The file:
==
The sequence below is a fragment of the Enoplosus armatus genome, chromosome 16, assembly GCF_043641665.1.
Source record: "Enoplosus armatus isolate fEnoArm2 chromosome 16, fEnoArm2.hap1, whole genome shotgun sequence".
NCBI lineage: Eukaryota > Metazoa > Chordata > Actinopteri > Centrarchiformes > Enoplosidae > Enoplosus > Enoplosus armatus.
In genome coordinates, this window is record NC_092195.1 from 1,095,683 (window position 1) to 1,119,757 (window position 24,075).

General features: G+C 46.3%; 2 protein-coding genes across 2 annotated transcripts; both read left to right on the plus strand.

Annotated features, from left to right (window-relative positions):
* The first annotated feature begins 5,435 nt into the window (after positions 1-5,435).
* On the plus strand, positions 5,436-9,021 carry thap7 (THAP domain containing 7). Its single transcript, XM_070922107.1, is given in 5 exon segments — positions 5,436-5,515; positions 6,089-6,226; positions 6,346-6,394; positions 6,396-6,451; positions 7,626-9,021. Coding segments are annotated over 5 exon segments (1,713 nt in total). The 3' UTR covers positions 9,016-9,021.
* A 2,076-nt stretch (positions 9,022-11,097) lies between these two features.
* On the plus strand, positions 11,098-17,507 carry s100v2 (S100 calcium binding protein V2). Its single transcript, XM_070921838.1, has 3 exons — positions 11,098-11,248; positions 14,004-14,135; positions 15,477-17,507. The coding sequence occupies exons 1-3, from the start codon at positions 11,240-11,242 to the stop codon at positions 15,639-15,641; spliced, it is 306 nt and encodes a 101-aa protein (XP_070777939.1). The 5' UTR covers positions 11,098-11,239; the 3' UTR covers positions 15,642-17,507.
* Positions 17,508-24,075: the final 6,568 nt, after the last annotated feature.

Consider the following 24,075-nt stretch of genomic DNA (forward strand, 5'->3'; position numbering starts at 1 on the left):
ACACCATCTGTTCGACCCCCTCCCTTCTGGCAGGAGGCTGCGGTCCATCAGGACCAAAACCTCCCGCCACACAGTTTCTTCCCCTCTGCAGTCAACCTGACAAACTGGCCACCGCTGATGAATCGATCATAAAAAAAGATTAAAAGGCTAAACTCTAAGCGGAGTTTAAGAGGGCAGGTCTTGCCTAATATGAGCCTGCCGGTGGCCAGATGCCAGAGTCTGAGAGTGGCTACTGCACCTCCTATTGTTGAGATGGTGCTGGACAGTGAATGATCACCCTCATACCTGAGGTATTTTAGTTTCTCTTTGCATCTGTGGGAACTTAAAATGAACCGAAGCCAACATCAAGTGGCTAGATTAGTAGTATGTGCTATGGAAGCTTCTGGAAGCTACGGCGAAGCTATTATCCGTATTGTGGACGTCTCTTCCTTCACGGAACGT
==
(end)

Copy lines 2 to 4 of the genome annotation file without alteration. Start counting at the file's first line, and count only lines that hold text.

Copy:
Source record: "Enoplosus armatus isolate fEnoArm2 chromosome 16, fEnoArm2.hap1, whole genome shotgun sequence".
NCBI lineage: Eukaryota > Metazoa > Chordata > Actinopteri > Centrarchiformes > Enoplosidae > Enoplosus > Enoplosus armatus.
In genome coordinates, this window is record NC_092195.1 from 1,095,683 (window position 1) to 1,119,757 (window position 24,075).